Entering the tail end of Advent and count down to Christmas it is time again to reflect on what had happened this year- 2018. This year I have cut down a lot on blogging as I focused more on the family. I’ve actively hit the books and completed the year long course that I had signed up for. It’s time again for me to decide on what else I will want to add to my resume and what skills I would like to acquire or fine-tune come 2019.
Next year I will be pursuing hobbies which I have neglected while I was busy adjusting to my new role as a single parent. Photography and Japanese are the areas that I am going to add back into my weekly routine. Macro photography, Japanese Cuisine and speaking and writing the language. I’m looking forward to the new challenges in picking up new photography skills and being more fluent in Japanese. 🙂
Here on Dominique’s Desk I will be starting of a new series which will document the challenges/ experience of moving from Primary to Secondary. Having experience this twice with Monkey Boy and Doggie Boy I have a better idea how to prepare both the child and parent adequately for this transition. I will be sharing my thoughts and some pointers which parents can look out for if their kids too are in the transition year.
Do drop me a comment if you have any issues you would like me to address in this upcoming series.
If you are looking for a Maths online program for extra practice here is one that you can consider. Smartick is an online maths helper which you can consider if you are looking for a Maths program for you kids to try out. Targeted at kids between 4-14 yr old this program aims at regular/ daily 15 min sessions for kids to keep the kids occupied and practicing Maths.
The Parental Dashboard
We were given a 3 month trial of the online program for Monkey boy, Doggie boy and Tiger girl to try out. I made 3 student accounts for them and set them to go test out the programs. Tiger girl was the most enthusiastic student out of the 3 as her brothers soon dropped off doing the Maths sessions as they were too caught up by their own school homework.
The Starting Video
Each session starts with an introductory video which gives the learner an idea of the topic that they would be covering for the 15 min session that day. Most of the time the kids just click off the video and go straight to the exercise as they comment that it is rather boring and long winded. They rather go “hand- on” than listen to a “How-to-solve” video.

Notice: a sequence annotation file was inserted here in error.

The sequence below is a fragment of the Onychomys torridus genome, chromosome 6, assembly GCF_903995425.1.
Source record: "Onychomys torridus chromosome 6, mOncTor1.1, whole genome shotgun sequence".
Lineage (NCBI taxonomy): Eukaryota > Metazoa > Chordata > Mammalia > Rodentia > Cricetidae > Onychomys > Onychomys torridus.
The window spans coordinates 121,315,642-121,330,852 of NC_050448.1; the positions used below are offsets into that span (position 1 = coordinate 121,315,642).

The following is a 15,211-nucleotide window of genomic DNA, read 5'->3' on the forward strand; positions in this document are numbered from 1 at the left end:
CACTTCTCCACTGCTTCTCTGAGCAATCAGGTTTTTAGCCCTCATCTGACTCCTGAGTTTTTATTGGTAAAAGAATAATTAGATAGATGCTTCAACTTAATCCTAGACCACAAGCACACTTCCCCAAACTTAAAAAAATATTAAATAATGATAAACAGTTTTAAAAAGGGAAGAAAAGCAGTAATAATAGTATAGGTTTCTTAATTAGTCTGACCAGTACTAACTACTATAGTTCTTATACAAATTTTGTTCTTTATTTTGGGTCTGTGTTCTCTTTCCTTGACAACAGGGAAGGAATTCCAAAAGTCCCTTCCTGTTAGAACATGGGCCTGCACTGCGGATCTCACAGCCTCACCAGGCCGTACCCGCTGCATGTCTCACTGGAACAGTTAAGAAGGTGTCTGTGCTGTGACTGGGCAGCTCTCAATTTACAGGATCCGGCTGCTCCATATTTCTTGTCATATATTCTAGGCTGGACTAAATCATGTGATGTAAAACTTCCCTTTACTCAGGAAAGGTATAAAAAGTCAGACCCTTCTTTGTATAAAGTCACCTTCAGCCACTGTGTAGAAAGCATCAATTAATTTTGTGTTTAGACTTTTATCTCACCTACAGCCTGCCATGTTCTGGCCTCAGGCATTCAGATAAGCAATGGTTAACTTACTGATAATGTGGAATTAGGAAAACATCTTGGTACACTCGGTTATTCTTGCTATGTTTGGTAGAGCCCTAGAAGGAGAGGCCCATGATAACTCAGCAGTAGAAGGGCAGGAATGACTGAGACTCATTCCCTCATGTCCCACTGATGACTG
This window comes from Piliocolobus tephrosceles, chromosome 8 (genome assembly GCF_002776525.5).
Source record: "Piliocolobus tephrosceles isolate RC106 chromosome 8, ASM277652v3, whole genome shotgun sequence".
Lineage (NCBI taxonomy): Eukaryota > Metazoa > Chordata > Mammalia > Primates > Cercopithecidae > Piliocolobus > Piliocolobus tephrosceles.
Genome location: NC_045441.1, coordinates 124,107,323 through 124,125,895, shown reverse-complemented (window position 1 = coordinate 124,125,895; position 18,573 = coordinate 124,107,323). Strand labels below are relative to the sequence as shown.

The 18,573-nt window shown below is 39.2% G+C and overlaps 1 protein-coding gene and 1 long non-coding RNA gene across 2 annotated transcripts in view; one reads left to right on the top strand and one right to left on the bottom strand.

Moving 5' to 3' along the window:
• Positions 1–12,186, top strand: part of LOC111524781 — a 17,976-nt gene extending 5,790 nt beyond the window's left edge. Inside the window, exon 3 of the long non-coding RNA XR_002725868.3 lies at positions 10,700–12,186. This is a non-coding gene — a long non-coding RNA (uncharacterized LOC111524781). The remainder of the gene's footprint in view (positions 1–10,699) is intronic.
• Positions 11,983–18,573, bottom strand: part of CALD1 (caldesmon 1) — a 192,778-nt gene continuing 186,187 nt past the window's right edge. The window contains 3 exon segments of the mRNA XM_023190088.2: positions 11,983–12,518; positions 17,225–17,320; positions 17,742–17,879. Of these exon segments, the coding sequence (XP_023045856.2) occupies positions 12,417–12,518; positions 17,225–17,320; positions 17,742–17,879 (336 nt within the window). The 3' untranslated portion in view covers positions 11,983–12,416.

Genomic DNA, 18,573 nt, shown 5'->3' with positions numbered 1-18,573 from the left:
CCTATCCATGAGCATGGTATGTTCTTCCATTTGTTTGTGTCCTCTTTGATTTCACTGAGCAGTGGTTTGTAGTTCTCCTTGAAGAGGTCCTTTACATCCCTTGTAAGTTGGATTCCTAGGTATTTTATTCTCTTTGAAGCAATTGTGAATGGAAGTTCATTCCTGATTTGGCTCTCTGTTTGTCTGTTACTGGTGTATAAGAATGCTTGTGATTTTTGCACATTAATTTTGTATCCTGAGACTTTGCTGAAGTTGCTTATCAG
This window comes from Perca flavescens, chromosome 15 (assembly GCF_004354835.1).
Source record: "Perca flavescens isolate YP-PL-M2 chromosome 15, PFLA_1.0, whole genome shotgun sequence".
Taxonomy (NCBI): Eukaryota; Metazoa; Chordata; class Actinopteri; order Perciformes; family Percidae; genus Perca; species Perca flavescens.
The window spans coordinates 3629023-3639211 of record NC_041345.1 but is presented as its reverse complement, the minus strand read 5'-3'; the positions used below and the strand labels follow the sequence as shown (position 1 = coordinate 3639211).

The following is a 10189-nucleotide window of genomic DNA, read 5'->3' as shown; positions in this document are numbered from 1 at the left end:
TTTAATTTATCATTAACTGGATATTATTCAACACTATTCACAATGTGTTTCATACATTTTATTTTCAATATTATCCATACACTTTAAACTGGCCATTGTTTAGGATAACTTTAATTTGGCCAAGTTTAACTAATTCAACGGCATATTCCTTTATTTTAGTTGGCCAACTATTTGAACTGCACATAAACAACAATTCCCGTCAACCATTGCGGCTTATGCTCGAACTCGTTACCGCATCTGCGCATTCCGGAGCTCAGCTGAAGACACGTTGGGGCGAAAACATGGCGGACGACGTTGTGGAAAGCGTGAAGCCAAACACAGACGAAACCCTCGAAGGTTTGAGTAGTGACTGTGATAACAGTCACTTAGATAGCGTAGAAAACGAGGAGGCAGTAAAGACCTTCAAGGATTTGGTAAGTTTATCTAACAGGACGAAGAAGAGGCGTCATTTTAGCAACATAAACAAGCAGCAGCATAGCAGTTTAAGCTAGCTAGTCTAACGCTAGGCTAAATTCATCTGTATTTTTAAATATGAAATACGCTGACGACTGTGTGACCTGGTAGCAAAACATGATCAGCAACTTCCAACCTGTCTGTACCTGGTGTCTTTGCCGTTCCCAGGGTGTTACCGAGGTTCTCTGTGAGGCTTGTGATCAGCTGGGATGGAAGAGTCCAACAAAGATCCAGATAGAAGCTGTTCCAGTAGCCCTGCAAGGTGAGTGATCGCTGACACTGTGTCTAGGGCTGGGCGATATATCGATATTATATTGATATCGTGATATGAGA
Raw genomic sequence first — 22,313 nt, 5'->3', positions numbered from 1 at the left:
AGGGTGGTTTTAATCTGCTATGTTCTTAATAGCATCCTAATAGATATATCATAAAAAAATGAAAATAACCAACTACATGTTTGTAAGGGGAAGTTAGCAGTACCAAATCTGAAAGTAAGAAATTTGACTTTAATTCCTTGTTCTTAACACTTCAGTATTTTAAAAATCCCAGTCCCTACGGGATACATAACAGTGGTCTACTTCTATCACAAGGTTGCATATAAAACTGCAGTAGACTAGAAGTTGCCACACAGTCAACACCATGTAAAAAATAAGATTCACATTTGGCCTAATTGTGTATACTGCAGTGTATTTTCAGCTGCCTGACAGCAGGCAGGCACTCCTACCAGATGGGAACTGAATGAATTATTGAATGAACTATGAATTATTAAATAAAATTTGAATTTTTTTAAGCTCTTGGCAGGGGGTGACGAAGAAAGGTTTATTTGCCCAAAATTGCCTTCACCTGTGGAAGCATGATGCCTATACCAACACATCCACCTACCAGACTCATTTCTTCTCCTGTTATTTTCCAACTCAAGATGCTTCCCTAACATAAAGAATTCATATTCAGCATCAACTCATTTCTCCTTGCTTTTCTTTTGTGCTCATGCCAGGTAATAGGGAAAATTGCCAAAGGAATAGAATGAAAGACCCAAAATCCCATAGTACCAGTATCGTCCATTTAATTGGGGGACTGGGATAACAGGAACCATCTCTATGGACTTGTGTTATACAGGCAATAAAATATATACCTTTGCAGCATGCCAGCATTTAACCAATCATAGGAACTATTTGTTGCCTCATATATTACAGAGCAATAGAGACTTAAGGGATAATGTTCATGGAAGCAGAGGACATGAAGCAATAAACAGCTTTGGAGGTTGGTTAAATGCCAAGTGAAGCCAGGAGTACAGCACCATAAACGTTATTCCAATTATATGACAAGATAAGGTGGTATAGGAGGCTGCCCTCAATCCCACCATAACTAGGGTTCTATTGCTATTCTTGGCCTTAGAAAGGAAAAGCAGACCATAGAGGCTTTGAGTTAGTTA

A maths question
The learner has to go through a series of questions to get ticks which fill up as they go along. When they bar is full they have completed all their maths question for the day and they can now go on to virtual world to play some simple games.
The back end results
As you can see above in the parental dashboard Tiger girl’s result for a session is shown. The number of exercises that she has done in the different areas are also stated together with the time taken to solve each question.
Areas of maths that were covered by Tiger girl
The percentage of each topics that was covered was stated in the graph above. With one glance I can see clearly her progress through the various topics.
Having reviewed a few different Maths online programme I was interested to know how different Smartick was as compared to those out there. Here is my take on it.
Daily emails reminders if the child did not complete his session of the day.
Email to notify that the child had completed his/her session and the results of that particular session
Very responsive customer service who check in with you to see if they can give you a better trial experience.
Awards / Diplomas are given to the child when they completed certain topics.
Bite size 15 min session are good for kids who have short attention spans
Not being able to adjust the topics being practice on a daily basis and following the local school curriculum for the level. Some of the topics that the kids were given were not taught in the schools nor do they find them interesting.
The games inside the program were considered ” lame” by the boys and too childish as they seem to be catering for kids under 8. The characters/avatars too were not interactive like most games that they have played before.
There is no allowance to do more of a particular type of question on a certain topic when the child repeatedly gets the similar questions on that topic wrong.
There is no differentiated difficulty level in questions which will cater for children of various activities.
It not suitable as a teaching tool to reinforce concepts that were prior taught in school or introducing new Maths concepts to the child.
In all Smartick does make a good supplementary Maths program if you just want your child to practice Maths daily with minimal supervision.
Disclaimer: I was given a 3 month subscription to Smartick for my kids to test it out. All opinion are 100% ours.